By Holly Batterman, MD
Several months ago, doctors from the Global Virus Network questioned whether the United States was ready for the next viral disease threat. Referencing the mosquito-borne virus chikungunya – and noting that it was headed to the United States — the researchers concluded: “This article may have been the first occasion where you’ve seen the word ‘chikungunya.’ But it most assuredly won’t be the last.”[i]
Those words were prophetic. Since that time, the United States has experienced a dramatic uptick in cases of chikungunya infection, according to reports from the Centers for Disease Control and Prevention and Quest Diagnostics.[ii] While the world focuses on the devastating Ebola pandemic in West Africa, the threat of Ebola infection for most individuals in the United States is remote. But other emerging viruses have shown potential to infect large populations across the 50 states — and as a public health threat, chikungunya is near the top of the list.
Chikungunya is an infectious disease that causes fever, rash, and joint pain. Pregnant women who acquire chikungunya infection within one week of delivery can transmit the virus to their baby, which can lead to severe infection, neurological complications, and in some infants, encephalitis. Chronic forms of the disease can be so debilitating that many patients experience health problems for years after the original onset of illness.
Long endemic in parts of Asia and Africa, chikungunya had, until recently, been confirmed in only a few dozen or fewer individuals annually in the United States. Moreover, these patients contracted the virus during travel to Africa or Asia. But that pattern changed several months ago following a chikungunya outbreak in the Caribbean over the winter of 2013-2014. By April 2014, locally acquired cases were identified for the first time in Puerto Rico and the U.S. Virgin Islands. By July, Florida had identified its first locally acquired case. Since then, cases have been found in 47 U.S. states; except for Florida, all cases were related to travel to endemic regions.
My team recently conducted a study on chikungunya which found that more people are being tested – and testing positive — for this virus in the United States than ever. Six hundred and forty two specimens, or about 22% of the total tested we tested for antibodies, were IgG and/or IgM positive, suggesting a diagnosis of chikungunya infection. Besides the CDC and other public health labs, our company is the only entity to provide chikungunya testing services in the U.S., so our study provides a basis for assessing test ordering patterns by physicians for patients.[iii]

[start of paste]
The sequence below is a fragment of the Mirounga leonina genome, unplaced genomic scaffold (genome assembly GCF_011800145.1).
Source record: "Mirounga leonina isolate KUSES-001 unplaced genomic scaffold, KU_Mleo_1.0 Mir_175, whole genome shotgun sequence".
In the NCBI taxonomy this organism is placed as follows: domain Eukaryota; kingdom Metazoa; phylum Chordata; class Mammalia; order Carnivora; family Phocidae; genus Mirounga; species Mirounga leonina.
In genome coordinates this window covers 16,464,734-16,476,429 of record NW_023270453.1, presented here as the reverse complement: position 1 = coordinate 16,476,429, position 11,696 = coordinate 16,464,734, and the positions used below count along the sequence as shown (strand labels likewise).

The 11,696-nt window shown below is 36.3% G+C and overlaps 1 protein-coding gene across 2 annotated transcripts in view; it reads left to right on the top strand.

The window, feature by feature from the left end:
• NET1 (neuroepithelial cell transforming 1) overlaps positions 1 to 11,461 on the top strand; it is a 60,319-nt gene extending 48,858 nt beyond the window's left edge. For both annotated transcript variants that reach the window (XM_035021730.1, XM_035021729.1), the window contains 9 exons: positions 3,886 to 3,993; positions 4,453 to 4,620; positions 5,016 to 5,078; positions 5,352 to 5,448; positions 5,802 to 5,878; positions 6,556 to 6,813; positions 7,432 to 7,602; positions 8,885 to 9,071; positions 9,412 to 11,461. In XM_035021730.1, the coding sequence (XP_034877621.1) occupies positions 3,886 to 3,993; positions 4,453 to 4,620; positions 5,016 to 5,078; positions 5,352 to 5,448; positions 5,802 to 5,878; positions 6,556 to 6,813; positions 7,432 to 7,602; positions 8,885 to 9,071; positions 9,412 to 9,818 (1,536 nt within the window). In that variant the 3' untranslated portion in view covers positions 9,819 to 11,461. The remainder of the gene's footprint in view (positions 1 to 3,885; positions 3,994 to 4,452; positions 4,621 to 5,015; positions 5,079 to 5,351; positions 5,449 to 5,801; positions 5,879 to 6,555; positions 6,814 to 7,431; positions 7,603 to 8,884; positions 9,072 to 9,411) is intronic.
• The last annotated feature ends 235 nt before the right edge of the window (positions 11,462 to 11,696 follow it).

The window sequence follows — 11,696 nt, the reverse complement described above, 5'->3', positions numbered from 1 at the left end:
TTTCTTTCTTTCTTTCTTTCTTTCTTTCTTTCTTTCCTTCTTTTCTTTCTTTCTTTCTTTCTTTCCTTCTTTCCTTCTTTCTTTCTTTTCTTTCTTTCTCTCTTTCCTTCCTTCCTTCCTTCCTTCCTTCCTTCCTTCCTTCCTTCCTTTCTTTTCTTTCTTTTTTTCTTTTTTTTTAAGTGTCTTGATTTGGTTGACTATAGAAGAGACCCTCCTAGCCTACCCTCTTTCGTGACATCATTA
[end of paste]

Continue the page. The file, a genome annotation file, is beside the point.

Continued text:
Another key finding from our study was that most patients underwent antibody testing well after initial infection, based on antibody patterns in tested specimens. This finding is troubling because early symptoms of chikungunya can mimic other infectious diseases, including dengue fever. While chikungunya is rarely fatal, dengue can be without early detection and prompt medical care.[iv] If the prevalence of chikunguyna and dengue fever grow in the United States, it will be vital that health care providers can make timely and reliable diagnosis of these two infections.
We also found that about one in three patients tested by the molecular technique real-time reverse transcription polymerase chain reaction (RT-PCR) were positive for chikungunya virus. Real-time RT-PCR can detect the virus within the first week of infection, but less reliably afterward, which suggests at least some of these patients were in early stages of illness. This finding is noteworthy because the CDC recommends that infected individuals be protected from additional mosquito exposure during the first week of illness to lessen the risk of further transmission.
Fortunately, people can reduce the possibility of infection with chikunguyna. In areas with virus-carrying species of mosquitos, covering exposed body parts and applying mosquito repellent with active ingredients that include DEET, picaridin, oil of lemon eucalyptus (OLE), PMD or IR3535 is a must.[v] For people traveling to the Caribbean and other tropical vacation hot-spots this winter, these simple preventive measures may help prevent a potentially long and debilitating illness.
Hollis Batterman, M.D., is medical director of Focus Diagnostics, a business of Quest Diagnostics. Focus Diagnostics specializes in emerging infectious disease testing services, including chikungunya and dengue viruses. The company is the first, and continues to be the only, commercial clinical laboratory in the United States to provide antibody and molecular testing services for the chikungunya virus.
[i] Are We Prepared For The Next Viral Disease Threat?, S. Weaver, M. Gallo, S. Hrynkow, The Health Care Blog, April 6, 2014
[ii] Chikungunya virus in the United States, arboNET statistics, Centers for Disease Control and Prevention (CDC) website, December 2, 2014
[iii] Chikungunya Virus Serology Correlation with PCR at a Commercial Laboratory Since Emergence of Chikungunya Virus (CHIKV) in the Americas, M. Batterman, Quest Diagnostics, ICAAC 2014
[iv] World Health Organization, Dengue and Severe Dengue Fact Sheet website, March 2014
[v] CDC, Traveler’s Health, Chikungunya website, October 8, 2014